By outlining a concrete path for her aspirations on her vision board, Jones was able to achieve her original goals and more. “This year I gained a healthy, romantic relationship, saved more money than I ever did in the nearly five years of being out of college, and self-published my first book in a devotional series,” she explains. “The best part is, all of these resolutions began on my vision board.”
Jones recommends making the board as visual as possible. “Don’t just file it away under a stack of papers on your desk. Hang it up and display it somewhere that you’ll see it everyday,” she suggests. “I displayed my vision board on the wall directly across from my bed, so I’d see it every morning when I wake up. Seeing my goals every day encouraged me to set a plan daily to achieve it!”
‘I wanted to read at least 24 books’
While Mansi Laus Deo’s resolution of reading at least 24 books in 2016 wasn’t as dramatic or drastic as, say, losing weight or stopping time, that didn’t make her journey any less difficult, especially with her job as an editor and blogger consuming much of her time. So to foster a stronger passion for reading, Deo opted for a sense of community.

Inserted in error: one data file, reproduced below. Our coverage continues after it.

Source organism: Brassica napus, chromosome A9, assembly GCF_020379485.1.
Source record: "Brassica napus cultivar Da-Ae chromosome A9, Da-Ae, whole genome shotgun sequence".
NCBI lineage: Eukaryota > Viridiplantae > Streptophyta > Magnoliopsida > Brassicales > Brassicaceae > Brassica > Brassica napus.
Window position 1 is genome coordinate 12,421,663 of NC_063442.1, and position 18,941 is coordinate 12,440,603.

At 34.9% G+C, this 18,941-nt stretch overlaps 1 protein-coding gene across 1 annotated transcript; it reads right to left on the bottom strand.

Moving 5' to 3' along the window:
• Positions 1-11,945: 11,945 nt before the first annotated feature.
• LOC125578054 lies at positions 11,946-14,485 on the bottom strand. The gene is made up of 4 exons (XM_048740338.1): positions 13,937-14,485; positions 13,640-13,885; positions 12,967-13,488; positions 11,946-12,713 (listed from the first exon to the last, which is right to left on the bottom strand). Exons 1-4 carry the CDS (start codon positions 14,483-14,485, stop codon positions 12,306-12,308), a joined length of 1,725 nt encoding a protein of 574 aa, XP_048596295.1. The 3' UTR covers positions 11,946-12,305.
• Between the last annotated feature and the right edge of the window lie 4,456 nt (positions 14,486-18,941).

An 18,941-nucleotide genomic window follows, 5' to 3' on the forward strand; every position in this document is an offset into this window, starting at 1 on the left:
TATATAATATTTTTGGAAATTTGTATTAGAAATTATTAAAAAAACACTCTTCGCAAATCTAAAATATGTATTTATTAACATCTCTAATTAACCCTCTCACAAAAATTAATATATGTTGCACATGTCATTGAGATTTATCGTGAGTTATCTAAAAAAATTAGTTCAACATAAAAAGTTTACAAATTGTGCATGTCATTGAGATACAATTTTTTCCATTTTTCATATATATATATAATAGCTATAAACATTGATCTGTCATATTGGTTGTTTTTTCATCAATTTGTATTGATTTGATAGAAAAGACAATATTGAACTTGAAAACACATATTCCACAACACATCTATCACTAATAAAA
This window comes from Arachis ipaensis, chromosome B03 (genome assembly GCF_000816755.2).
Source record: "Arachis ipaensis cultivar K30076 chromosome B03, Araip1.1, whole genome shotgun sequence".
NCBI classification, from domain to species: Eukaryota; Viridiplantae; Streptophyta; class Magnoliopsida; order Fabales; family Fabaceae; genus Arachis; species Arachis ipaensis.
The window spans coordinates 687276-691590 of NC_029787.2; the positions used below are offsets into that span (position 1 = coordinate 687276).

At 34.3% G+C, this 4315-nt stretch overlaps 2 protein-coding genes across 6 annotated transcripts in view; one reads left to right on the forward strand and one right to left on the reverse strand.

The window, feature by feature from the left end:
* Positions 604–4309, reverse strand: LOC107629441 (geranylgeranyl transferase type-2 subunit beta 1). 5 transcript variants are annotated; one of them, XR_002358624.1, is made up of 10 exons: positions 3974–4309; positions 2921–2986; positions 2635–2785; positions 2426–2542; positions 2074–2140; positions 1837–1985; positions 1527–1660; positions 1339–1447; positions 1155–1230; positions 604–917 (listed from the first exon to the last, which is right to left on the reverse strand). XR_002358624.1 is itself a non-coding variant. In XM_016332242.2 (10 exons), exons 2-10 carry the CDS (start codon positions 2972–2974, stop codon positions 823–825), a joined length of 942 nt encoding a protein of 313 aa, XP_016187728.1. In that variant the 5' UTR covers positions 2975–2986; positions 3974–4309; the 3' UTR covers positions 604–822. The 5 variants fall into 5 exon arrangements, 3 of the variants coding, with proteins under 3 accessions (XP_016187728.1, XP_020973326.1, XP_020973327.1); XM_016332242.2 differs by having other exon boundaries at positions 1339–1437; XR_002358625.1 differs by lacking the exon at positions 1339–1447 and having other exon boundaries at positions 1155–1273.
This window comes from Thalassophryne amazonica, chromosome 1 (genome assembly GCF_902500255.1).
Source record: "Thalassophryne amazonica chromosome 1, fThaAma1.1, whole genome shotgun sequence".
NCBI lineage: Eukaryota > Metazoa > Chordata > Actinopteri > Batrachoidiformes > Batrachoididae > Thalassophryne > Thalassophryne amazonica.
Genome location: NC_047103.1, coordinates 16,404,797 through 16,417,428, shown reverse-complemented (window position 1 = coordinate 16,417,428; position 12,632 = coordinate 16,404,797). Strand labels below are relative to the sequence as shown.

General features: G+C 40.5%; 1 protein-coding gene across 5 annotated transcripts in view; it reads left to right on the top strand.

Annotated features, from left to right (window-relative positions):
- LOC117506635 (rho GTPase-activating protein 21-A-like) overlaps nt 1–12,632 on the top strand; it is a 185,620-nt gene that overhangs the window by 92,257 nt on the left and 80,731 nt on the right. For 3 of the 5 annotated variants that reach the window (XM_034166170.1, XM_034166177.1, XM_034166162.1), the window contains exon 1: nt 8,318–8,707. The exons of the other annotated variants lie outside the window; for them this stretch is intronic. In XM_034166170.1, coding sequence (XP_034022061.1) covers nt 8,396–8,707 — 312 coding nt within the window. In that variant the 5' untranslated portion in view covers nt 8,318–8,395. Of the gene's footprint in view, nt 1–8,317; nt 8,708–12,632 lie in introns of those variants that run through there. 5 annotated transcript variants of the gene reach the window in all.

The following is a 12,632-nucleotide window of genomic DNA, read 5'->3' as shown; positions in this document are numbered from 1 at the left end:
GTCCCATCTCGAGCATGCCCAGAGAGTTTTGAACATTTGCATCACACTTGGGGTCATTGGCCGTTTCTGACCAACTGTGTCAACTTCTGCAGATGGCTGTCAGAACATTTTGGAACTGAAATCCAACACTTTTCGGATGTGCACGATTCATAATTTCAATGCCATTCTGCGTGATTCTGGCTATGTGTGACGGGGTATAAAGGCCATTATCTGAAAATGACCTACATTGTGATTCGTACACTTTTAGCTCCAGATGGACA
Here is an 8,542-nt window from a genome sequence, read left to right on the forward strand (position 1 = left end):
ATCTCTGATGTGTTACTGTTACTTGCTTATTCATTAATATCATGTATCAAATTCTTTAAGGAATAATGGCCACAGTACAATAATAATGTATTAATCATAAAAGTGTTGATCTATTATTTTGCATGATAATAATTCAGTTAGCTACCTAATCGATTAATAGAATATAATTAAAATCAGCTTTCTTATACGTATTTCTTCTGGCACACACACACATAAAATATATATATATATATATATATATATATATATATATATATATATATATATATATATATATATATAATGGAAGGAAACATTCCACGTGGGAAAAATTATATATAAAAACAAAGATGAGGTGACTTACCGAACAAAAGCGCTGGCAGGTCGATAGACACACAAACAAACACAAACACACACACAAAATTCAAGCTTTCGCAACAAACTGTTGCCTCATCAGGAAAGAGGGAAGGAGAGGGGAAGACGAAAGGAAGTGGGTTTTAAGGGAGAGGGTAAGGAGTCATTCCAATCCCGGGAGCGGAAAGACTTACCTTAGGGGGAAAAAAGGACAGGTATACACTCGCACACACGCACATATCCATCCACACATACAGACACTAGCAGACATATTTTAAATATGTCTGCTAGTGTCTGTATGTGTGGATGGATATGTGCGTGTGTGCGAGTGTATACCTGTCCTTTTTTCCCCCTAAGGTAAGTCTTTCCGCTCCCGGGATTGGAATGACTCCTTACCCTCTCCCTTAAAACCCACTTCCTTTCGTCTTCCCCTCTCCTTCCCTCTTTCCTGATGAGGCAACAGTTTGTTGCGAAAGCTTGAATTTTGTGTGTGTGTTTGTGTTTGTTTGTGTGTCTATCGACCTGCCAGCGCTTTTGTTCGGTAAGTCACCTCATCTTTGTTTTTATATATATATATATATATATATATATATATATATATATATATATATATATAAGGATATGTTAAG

“To keep myself motivated, I participated in Brunch Book Challenge, a reading challenge I happened to find in my local newspaper,” she says. “So whenever I received good Internet signal, I tweeted out excerpts and opinions from my current reads. I also received lots of encouragement from the readers of my blog.”
What’s more, Deo found ways to replace certain activities she could live without (i.e. listening to music on the way home from work) with books, in addition to small but significant ways to make reading a bit more accessible. “I have 20 interrupted minutes of commuting on the train from my office, so I used that to read,” she explains. “I also swapped my handbag to a shoulder bag to carry my books with me everywhere—to meetings, to lunch, to my weekend trips. I also bought myself a Kindle to save space.”